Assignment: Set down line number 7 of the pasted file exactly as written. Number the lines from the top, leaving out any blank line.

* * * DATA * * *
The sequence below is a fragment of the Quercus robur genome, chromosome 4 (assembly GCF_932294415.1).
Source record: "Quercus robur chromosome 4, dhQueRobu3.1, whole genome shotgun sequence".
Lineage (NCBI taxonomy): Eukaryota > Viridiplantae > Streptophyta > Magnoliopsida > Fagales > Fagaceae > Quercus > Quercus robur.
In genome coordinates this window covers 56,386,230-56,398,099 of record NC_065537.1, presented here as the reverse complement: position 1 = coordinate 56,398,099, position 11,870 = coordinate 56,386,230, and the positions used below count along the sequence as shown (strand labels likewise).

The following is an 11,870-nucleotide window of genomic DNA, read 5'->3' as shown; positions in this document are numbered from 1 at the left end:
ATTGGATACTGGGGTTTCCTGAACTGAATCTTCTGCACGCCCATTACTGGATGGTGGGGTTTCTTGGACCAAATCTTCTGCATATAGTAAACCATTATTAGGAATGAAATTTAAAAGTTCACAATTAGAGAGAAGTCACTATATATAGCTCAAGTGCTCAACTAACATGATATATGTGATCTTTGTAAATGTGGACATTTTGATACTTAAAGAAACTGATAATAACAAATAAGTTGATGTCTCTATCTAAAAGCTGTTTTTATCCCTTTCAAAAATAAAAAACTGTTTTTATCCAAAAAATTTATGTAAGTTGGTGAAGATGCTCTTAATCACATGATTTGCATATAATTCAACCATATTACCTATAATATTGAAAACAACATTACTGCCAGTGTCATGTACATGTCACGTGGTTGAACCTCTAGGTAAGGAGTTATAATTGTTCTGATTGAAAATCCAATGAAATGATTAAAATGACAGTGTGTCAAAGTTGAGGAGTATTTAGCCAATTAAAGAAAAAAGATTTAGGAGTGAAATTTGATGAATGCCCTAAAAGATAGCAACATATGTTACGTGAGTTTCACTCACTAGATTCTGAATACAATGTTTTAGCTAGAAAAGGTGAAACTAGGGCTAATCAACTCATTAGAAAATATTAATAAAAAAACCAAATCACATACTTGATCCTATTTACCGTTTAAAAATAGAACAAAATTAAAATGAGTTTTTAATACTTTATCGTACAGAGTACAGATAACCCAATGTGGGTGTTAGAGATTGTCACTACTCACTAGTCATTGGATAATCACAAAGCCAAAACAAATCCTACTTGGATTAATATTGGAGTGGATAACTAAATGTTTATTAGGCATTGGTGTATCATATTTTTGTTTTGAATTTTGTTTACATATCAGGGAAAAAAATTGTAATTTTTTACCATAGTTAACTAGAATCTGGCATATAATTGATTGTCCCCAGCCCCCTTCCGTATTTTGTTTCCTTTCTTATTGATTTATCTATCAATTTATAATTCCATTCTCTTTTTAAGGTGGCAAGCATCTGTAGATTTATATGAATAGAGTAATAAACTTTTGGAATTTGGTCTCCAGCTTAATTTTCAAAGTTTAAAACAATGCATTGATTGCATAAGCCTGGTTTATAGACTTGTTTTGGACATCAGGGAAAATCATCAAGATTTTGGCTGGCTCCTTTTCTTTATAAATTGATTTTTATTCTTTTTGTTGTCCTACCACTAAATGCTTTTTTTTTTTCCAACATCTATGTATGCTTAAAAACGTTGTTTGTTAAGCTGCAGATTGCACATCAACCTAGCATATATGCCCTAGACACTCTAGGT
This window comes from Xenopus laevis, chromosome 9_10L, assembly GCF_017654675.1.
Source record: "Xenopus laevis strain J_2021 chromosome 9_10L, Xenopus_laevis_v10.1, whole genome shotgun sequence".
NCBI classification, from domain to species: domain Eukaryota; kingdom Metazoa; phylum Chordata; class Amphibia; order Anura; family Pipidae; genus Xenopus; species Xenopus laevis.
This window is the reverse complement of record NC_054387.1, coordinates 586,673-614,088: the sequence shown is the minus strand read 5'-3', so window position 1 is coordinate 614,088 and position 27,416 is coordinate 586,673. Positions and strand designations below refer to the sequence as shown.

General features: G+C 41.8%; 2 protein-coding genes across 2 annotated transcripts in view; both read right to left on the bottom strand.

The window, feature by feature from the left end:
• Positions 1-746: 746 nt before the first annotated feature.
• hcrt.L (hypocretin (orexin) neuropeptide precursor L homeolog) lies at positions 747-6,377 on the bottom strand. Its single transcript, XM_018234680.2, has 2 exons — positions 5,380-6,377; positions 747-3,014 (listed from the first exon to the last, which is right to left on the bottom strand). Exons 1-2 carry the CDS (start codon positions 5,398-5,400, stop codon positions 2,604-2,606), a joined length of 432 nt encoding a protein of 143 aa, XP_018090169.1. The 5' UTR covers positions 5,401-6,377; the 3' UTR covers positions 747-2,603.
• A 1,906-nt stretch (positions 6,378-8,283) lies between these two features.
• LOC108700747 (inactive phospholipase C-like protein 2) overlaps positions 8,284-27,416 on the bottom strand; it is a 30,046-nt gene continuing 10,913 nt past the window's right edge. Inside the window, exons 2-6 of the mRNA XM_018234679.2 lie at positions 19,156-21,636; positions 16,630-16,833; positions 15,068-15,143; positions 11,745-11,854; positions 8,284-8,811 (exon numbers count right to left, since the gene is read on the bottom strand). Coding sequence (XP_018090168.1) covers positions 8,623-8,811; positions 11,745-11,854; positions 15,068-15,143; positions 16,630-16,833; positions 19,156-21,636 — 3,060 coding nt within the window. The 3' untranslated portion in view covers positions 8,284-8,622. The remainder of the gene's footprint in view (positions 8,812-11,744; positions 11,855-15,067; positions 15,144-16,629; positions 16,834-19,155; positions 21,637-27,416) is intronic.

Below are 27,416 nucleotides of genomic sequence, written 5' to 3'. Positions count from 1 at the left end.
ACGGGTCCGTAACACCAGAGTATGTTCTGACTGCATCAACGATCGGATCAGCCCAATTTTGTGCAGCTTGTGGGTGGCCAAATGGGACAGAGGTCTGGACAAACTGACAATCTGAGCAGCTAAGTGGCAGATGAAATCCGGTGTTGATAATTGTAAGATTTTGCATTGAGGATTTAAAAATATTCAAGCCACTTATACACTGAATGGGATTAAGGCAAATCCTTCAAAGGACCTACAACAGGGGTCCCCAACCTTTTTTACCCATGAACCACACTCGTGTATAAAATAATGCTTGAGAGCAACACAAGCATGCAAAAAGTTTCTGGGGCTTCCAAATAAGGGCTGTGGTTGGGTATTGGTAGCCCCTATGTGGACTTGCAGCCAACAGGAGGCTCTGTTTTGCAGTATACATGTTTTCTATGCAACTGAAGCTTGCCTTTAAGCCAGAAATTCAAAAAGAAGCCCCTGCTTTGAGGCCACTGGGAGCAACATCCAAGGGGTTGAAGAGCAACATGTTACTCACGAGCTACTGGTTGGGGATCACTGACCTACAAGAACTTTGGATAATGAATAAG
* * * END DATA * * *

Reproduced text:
This window comes from Xenopus laevis, chromosome 9_10L, assembly GCF_017654675.1.